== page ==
High-technology safety systems and a very wide span of powertrains—including a new bi-turbo diesel—are two of the star aspects of Ford’s new U.S. Fusion-based Mondeo for Europe.
Using the company’s established CD segment platform, it is a further example of the “One Ford” credo (One team; One plan; One goal) introduced by outgoing President and CEO Alan Mulally, and extrapolates the company’s “lean global enterprise” mission, now to be continued by his successor, Mark Fields.
The European Mondeo, now entering production and to be publicly unveiled at next month's Paris Motor Show, has been selected by Ford as its first car globally to offer a new safety system called, rather lengthily, Pre-Collision Assist with Pedestrian Detection. Part of a pre-collision assist package, it introduces active braking up to the Mondeo’s maximum speed. The new system, developed to detect people in the road ahead of the car, will warn the driver and if action is not taken sufficiently quickly, will apply the brakes.
The system uses both a camera (which also supports a lane keeping aid) and bumper-mounted radar, the combined information from both checked against a “database of pedestrian shapes” to filter out spurious returns/images from other sources.
Further safety aspects include inflatable rear seat belts.
The new Mondeo, which includes a hybrid version, is described by Ford of Europe Line Director, Ulrich Kösters, as being: “The most technologically advanced Ford vehicle ever introduced in Europe.”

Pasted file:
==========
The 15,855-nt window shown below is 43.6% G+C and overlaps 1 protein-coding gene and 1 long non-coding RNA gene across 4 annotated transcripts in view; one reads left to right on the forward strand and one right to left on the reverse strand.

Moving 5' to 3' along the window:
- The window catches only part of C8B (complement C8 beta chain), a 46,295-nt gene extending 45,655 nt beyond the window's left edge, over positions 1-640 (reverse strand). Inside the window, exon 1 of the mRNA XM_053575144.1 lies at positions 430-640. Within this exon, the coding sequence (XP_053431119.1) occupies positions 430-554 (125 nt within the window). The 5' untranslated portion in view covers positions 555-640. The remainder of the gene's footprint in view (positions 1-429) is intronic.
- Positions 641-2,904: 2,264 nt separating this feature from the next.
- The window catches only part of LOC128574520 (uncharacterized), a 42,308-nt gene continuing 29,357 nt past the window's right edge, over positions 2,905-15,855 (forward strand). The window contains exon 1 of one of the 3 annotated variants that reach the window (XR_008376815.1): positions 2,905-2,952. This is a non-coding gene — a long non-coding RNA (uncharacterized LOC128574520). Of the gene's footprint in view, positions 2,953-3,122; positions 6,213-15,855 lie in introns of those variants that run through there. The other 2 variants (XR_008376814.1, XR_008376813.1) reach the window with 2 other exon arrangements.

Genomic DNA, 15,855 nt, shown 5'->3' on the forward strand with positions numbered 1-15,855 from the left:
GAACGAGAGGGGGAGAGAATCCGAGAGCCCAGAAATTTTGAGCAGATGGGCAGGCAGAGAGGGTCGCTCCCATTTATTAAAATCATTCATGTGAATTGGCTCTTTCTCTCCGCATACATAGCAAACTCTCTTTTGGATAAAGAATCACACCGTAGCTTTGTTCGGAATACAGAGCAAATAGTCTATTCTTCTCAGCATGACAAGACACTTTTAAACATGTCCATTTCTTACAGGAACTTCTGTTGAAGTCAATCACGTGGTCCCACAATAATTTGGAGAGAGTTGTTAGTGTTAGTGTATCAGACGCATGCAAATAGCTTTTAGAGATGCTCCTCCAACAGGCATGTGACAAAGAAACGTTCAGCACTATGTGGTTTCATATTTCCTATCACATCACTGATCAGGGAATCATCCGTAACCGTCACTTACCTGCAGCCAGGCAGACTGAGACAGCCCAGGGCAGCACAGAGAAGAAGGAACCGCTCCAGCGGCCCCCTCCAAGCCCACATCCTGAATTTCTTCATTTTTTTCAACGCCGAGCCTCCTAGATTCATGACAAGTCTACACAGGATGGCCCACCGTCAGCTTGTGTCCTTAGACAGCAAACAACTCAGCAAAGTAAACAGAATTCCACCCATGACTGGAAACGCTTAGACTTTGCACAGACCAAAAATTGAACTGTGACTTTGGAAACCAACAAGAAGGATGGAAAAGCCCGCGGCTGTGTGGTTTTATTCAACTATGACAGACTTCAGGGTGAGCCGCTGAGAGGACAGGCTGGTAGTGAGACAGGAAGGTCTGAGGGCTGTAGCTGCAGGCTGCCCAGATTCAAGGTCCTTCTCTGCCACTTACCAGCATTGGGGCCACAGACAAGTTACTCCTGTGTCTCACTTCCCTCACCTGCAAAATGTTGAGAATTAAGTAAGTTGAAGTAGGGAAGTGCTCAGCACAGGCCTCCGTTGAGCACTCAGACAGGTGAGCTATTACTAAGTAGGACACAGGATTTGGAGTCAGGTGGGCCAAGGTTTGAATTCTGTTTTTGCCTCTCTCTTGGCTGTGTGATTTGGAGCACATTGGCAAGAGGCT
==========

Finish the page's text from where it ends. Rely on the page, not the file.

It will need to be, because Ford is understood to be setting its sights very high, with the top of the Mondeo model line, the Vignale, likely to attempt to compete with premium models.
The new 2.0-L TDCi diesel engine will use two variable-geometry sequential turbos (a small low-inertia and larger high-inertia) to minimize lag, help provide maximum torque of 450 N·m (332 lb·ft) from 2000 rpm, and deliver 154 kW (207 hp) from 2000 rpm—challenging figures in NVH terms, particularly if the car has up-market aspirations. No CO2 figures have yet been released, but are said by Ford to be “significantly reduced” compared to the 2.2-L diesel it replaces.
The engine gets an active thermal management system and a variable-pressure oil pump to reduce parasitic losses.
Among a wide engine choice is Ford’s excellent 1.0-L gasoline EcoBoost, exceptionally small for a car in this class. Available early next year, it produces 92 kW (123 hp) and CO2 emissions of 119 g/km. It has been refined to deliver “optimized performance for a larger vehicle,” according to the company. Such a small engine is a first in the Mondeo’s segment and demonstrates great confidence by Ford in its downsizing philosophy.
A 118-kW (158-hp) 1.5-L I4 will also be available.
The hybrid will be the only Mondeo available as a four-door sedan (the others are hatchbacks or wagons) and uses the technology already incorporated in the Fusion. The car will be built at Ford’s Valencia, Spain, plant. CO2 emissions are 99 g/km.
Some versions of the Mondeo will be available with intelligent all-wheel drive that is claimed to be capable of adjusting power delivery to individual wheels in 100 ms.
Europe will also experience Ford’s integral link rear suspension on the Mondeo, again an indicator of the company’s aim to head for the premium sector, where expensive but highly capable integral/multilink systems provide required levels of ride and handling demanded by discerning end-users. It also helps reduce road noise—by about 3 dB in the rear and 2 dB in front—compared to the outgoing Mondeo when combined with noise attenuation solutions including sound deadening materials in underbody shields and wheel-arch liners plus reduction in the number of holes within the bodyshell.
More seals have been added between hood and front fenders, and engine bay insulation switches from glass fiber to foam, saving weight and decibels.